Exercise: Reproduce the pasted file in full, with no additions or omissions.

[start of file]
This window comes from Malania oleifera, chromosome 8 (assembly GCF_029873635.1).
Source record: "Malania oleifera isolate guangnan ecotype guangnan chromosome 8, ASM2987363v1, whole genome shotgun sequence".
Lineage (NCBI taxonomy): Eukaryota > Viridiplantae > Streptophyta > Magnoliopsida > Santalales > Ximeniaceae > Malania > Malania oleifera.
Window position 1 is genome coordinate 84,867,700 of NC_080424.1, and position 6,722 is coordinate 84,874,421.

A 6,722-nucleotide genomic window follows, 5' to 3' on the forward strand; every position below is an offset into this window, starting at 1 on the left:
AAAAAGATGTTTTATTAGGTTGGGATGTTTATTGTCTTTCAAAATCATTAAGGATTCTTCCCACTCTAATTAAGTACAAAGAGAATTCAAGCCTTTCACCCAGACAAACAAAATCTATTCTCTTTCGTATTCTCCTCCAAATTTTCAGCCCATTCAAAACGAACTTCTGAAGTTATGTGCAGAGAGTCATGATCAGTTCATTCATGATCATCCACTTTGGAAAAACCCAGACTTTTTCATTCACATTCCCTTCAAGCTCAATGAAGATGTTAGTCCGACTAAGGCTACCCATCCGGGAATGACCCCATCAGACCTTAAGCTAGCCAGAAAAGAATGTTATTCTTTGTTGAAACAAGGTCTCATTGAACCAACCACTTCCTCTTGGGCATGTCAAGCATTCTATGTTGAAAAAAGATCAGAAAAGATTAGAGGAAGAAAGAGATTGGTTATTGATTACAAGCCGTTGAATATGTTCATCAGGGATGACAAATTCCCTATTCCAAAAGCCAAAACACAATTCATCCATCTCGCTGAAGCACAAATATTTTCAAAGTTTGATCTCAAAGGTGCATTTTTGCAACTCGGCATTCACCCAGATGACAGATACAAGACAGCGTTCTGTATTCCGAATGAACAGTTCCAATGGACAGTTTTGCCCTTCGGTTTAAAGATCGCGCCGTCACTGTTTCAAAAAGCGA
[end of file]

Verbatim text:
This window comes from Malania oleifera, chromosome 8 (assembly GCF_029873635.1).
Source record: "Malania oleifera isolate guangnan ecotype guangnan chromosome 8, ASM2987363v1, whole genome shotgun sequence".
Lineage (NCBI taxonomy): Eukaryota > Viridiplantae > Streptophyta > Magnoliopsida > Santalales > Ximeniaceae > Malania > Malania oleifera.
Window position 1 is genome coordinate 84,867,700 of NC_080424.1, and position 6,722 is coordinate 84,874,421.

A 6,722-nucleotide genomic window follows, 5' to 3' on the forward strand; every position below is an offset into this window, starting at 1 on the left:
AAAAAGATGTTTTATTAGGTTGGGATGTTTATTGTCTTTCAAAATCATTAAGGATTCTTCCCACTCTAATTAAGTACAAAGAGAATTCAAGCCTTTCACCCAGACAAACAAAATCTATTCTCTTTCGTATTCTCCTCCAAATTTTCAGCCCATTCAAAACGAACTTCTGAAGTTATGTGCAGAGAGTCATGATCAGTTCATTCATGATCATCCACTTTGGAAAAACCCAGACTTTTTCATTCACATTCCCTTCAAGCTCAATGAAGATGTTAGTCCGACTAAGGCTACCCATCCGGGAATGACCCCATCAGACCTTAAGCTAGCCAGAAAAGAATGTTATTCTTTGTTGAAACAAGGTCTCATTGAACCAACCACTTCCTCTTGGGCATGTCAAGCATTCTATGTTGAAAAAAGATCAGAAAAGATTAGAGGAAGAAAGAGATTGGTTATTGATTACAAGCCGTTGAATATGTTCATCAGGGATGACAAATTCCCTATTCCAAAAGCCAAAACACAATTCATCCATCTCGCTGAAGCACAAATATTTTCAAAGTTTGATCTCAAAGGTGCATTTTTGCAACTCGGCATTCACCCAGATGACAGATACAAGACAGCGTTCTGTATTCCGAATGAACAGTTCCAATGGACAGTTTTGCCCTTCGGTTTAAAGATCGCGCCGTCACTGTTTCAAAAAGCGA